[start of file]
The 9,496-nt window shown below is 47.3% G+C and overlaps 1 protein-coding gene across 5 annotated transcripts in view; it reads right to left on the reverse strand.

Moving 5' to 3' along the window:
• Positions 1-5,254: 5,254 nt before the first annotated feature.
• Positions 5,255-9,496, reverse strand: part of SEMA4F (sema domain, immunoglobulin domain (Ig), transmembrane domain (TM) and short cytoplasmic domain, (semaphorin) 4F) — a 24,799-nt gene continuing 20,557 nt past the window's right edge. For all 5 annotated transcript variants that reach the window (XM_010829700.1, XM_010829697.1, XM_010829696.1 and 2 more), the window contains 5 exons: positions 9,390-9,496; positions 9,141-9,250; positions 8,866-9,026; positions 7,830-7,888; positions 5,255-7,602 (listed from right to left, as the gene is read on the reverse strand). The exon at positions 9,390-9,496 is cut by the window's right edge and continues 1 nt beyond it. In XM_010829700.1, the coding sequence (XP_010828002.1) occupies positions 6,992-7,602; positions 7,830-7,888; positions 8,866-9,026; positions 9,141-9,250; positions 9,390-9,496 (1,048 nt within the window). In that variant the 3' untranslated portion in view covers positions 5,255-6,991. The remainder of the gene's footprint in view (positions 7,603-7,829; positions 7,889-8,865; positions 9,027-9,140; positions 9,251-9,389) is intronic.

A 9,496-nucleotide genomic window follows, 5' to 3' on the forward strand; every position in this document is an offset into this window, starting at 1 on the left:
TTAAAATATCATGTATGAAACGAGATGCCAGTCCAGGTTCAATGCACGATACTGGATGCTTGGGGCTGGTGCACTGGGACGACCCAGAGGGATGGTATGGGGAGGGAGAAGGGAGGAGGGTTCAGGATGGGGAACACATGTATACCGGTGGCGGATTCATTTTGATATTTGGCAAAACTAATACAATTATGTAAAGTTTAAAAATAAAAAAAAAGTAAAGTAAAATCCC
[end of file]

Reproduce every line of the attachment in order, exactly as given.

The 9,496-nt window shown below is 47.3% G+C and overlaps 1 protein-coding gene across 5 annotated transcripts in view; it reads right to left on the reverse strand.

Moving 5' to 3' along the window:
• Positions 1-5,254: 5,254 nt before the first annotated feature.
• Positions 5,255-9,496, reverse strand: part of SEMA4F (sema domain, immunoglobulin domain (Ig), transmembrane domain (TM) and short cytoplasmic domain, (semaphorin) 4F) — a 24,799-nt gene continuing 20,557 nt past the window's right edge. For all 5 annotated transcript variants that reach the window (XM_010829700.1, XM_010829697.1, XM_010829696.1 and 2 more), the window contains 5 exons: positions 9,390-9,496; positions 9,141-9,250; positions 8,866-9,026; positions 7,830-7,888; positions 5,255-7,602 (listed from right to left, as the gene is read on the reverse strand). The exon at positions 9,390-9,496 is cut by the window's right edge and continues 1 nt beyond it. In XM_010829700.1, the coding sequence (XP_010828002.1) occupies positions 6,992-7,602; positions 7,830-7,888; positions 8,866-9,026; positions 9,141-9,250; positions 9,390-9,496 (1,048 nt within the window). In that variant the 3' untranslated portion in view covers positions 5,255-6,991. The remainder of the gene's footprint in view (positions 7,603-7,829; positions 7,889-8,865; positions 9,027-9,140; positions 9,251-9,389) is intronic.

A 9,496-nucleotide genomic window follows, 5' to 3' on the forward strand; every position in this document is an offset into this window, starting at 1 on the left:
TTAAAATATCATGTATGAAACGAGATGCCAGTCCAGGTTCAATGCACGATACTGGATGCTTGGGGCTGGTGCACTGGGACGACCCAGAGGGATGGTATGGGGAGGGAGAAGGGAGGAGGGTTCAGGATGGGGAACACATGTATACCGGTGGCGGATTCATTTTGATATTTGGCAAAACTAATACAATTATGTAAAGTTTAAAAATAAAAAAAAAGTAAAGTAAAATCCC